Dr. Hornbrook: Yeah, I absolutely agree. Good. Good. I hope you enjoyed it. I had a good time. It’s always good to spend time with you.
Dr. Miller: It was great.
Dr. Hornbrook: I hope you enjoyed it as much as I did, certainly. As you can see, Michael’s a wealth of information and why I call him one of my mentors. For other podcasts visit us at www.Dentalup, that’s all one word, Dentalup.XYZ. See some of the cool things we’re doing with courses, with our videos, our whiteboard teaching. We’re having a really good time. Michael, we already gave them the information, Realityesthetics.com. Is there a website for your lecture schedule if they said, “I want to go see him and spend a day with him”? Is there … How would they do that?
Dr. Miller: Just MM@Realityesthetics.com. Just email me, and I’d be happy to discuss the lectures sequence.
Dr. Hornbrook: Good. What’s your title of your lecture today? I mean when you do your [crosstalk 00:36:19] …
Dr. Miller: Actually, it’s interesting because my lectures used to be Taking the Mystery out of Dental Esthetics or Taking the Mystery out of Dental Materials, but now I have like eight different lectures, modular form. I do a technique lecture. It’s probably not as good as yours, but I do a technique lecture.
Dr. Hornbrook: I really doubt that.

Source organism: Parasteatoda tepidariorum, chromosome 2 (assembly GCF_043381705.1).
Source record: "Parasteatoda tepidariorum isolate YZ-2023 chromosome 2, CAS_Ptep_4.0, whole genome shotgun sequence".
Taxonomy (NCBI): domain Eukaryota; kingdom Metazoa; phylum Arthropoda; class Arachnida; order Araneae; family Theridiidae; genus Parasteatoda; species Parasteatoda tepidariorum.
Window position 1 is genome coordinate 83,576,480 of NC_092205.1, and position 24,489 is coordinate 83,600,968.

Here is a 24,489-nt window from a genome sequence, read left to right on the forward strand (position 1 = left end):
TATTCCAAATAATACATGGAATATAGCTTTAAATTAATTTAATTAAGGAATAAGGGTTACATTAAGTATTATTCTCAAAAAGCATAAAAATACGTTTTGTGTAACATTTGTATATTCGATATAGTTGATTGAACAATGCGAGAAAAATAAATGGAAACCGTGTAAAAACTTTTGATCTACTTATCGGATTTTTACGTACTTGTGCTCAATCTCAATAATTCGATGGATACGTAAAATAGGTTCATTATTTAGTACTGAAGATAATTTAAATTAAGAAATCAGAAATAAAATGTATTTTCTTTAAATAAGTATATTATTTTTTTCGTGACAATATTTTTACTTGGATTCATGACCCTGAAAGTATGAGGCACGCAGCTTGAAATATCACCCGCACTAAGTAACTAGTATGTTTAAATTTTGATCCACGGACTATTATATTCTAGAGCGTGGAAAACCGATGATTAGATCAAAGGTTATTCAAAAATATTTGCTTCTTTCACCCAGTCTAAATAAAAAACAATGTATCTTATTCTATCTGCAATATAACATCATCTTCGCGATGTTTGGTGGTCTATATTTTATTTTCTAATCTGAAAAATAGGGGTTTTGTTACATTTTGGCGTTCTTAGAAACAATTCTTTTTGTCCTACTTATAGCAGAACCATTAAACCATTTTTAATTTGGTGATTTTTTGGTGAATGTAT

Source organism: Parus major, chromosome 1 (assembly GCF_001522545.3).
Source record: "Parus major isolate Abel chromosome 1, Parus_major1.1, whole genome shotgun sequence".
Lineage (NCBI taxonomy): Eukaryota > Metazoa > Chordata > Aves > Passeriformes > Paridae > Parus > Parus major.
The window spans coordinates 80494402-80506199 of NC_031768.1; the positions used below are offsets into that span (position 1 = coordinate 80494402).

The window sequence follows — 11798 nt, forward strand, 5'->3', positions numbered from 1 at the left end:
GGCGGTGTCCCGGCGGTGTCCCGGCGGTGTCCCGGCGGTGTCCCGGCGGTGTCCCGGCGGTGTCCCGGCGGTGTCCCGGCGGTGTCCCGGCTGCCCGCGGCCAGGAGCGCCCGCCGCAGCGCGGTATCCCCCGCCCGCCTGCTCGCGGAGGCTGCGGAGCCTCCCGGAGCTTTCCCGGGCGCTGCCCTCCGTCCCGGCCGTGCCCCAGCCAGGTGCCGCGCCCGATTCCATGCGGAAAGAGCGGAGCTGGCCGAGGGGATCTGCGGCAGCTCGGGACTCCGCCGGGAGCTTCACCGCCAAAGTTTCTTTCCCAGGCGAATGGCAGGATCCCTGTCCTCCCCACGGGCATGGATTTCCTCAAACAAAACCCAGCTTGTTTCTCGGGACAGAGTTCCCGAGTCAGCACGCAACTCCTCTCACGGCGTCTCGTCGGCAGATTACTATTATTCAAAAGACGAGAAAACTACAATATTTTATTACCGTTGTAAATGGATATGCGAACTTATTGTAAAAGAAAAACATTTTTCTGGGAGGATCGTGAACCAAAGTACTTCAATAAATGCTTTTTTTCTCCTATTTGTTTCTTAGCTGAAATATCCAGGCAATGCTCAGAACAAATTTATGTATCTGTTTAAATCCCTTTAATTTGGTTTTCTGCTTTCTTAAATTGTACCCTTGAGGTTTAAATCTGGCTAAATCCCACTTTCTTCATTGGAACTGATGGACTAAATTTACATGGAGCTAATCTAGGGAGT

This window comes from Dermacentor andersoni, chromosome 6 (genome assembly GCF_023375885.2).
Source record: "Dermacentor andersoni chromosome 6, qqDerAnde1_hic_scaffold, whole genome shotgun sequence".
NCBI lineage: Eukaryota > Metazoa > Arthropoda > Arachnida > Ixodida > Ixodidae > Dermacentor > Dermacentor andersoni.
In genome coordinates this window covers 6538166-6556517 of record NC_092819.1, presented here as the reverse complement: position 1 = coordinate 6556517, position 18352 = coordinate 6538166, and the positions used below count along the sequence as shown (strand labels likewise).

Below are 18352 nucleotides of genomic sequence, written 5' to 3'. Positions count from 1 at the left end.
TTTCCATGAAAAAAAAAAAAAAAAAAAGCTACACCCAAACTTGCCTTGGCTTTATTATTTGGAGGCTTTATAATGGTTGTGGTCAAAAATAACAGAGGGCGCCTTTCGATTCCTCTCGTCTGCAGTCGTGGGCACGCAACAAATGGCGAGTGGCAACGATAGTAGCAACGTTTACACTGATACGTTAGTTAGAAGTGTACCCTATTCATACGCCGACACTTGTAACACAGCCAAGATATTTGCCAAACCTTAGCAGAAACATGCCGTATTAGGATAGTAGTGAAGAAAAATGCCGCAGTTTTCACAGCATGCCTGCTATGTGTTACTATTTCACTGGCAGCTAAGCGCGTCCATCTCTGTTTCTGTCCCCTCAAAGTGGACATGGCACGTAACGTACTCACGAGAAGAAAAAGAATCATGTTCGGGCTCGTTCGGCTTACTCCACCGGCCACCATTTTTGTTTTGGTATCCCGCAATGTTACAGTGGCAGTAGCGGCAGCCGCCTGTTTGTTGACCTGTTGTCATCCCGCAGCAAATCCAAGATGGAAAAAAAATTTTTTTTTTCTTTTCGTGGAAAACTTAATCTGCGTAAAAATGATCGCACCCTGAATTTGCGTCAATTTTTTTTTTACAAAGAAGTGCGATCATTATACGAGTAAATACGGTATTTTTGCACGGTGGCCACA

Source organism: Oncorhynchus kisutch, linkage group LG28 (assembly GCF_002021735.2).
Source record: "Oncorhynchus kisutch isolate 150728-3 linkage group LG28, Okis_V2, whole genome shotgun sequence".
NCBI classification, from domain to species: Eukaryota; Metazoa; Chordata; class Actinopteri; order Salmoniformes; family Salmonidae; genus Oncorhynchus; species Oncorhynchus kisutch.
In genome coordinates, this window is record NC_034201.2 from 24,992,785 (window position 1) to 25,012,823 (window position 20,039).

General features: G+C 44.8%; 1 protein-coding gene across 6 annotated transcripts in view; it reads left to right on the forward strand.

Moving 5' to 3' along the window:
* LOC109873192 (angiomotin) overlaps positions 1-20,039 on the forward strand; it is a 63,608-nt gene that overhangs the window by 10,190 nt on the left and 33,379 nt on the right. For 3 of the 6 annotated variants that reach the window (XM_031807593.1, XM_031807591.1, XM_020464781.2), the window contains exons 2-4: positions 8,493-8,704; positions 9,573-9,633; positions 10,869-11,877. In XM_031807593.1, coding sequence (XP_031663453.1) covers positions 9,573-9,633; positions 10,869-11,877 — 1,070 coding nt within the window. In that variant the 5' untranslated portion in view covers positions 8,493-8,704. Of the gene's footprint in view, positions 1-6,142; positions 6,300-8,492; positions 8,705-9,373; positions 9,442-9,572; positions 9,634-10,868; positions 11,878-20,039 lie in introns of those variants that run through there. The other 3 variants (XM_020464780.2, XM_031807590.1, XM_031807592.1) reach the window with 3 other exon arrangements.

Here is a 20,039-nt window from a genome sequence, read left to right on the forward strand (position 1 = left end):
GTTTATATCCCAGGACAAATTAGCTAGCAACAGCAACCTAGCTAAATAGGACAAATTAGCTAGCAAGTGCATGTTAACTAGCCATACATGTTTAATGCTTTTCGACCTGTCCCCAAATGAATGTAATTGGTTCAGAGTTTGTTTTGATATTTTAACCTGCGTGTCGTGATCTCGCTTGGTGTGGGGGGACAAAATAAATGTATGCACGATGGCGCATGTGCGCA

Dr. Miller: I do a lecture on sports dentistry. I do a lecture on provisionals. I do a lecture on just adhesives in general. I have a different module. CE sponsors can pick and choose the ones that best fit their needs.
Dr. Hornbrook: Yeah, good. I remember when a few years ago, I don’t know, it was four or five years ago, I was lecturing down in Australia. I think it was Melbourne. I walked in the lobby bar and there you were. You said, “I’m lecturing.” I said, “No, I’m lecturing.” It was two different groups in the same hotel.
Dr. Miller: Yep. Yeah.
Dr. Hornbrook: I hope I get to see you lecture soon. I hope you enjoyed it. If you’re ever in the southern California area, Keating Dental Arts, we’re about five miles from Newport Beach, five miles from Disneyland. Give us a call ahead of time. We’d love to show you around. Hope to see you soon.